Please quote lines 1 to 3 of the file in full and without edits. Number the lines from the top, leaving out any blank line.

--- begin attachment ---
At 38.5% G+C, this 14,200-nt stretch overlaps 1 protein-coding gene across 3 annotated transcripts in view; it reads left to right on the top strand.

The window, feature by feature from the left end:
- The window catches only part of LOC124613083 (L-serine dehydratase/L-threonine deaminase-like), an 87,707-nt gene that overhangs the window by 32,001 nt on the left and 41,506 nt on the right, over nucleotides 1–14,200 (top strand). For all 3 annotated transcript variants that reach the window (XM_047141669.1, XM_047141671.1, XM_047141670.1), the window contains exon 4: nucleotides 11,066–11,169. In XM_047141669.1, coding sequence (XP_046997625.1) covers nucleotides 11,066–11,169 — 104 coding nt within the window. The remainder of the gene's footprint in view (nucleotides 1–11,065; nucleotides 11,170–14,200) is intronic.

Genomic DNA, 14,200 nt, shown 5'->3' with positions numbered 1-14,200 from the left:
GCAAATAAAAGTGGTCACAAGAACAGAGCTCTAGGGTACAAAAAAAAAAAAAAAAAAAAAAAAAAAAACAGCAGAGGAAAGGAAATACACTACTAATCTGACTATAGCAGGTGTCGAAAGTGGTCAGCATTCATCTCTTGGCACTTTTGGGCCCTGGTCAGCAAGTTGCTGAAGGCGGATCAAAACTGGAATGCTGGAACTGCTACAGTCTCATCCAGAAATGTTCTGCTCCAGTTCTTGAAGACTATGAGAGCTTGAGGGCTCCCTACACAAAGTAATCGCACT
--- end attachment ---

At 38.5% G+C, this 14,200-nt stretch overlaps 1 protein-coding gene across 3 annotated transcripts in view; it reads left to right on the top strand.

The window, feature by feature from the left end:
- The window catches only part of LOC124613083 (L-serine dehydratase/L-threonine deaminase-like), an 87,707-nt gene that overhangs the window by 32,001 nt on the left and 41,506 nt on the right, over nucleotides 1–14,200 (top strand). For all 3 annotated transcript variants that reach the window (XM_047141669.1, XM_047141671.1, XM_047141670.1), the window contains exon 4: nucleotides 11,066–11,169. In XM_047141669.1, coding sequence (XP_046997625.1) covers nucleotides 11,066–11,169 — 104 coding nt within the window. The remainder of the gene's footprint in view (nucleotides 1–11,065; nucleotides 11,170–14,200) is intronic.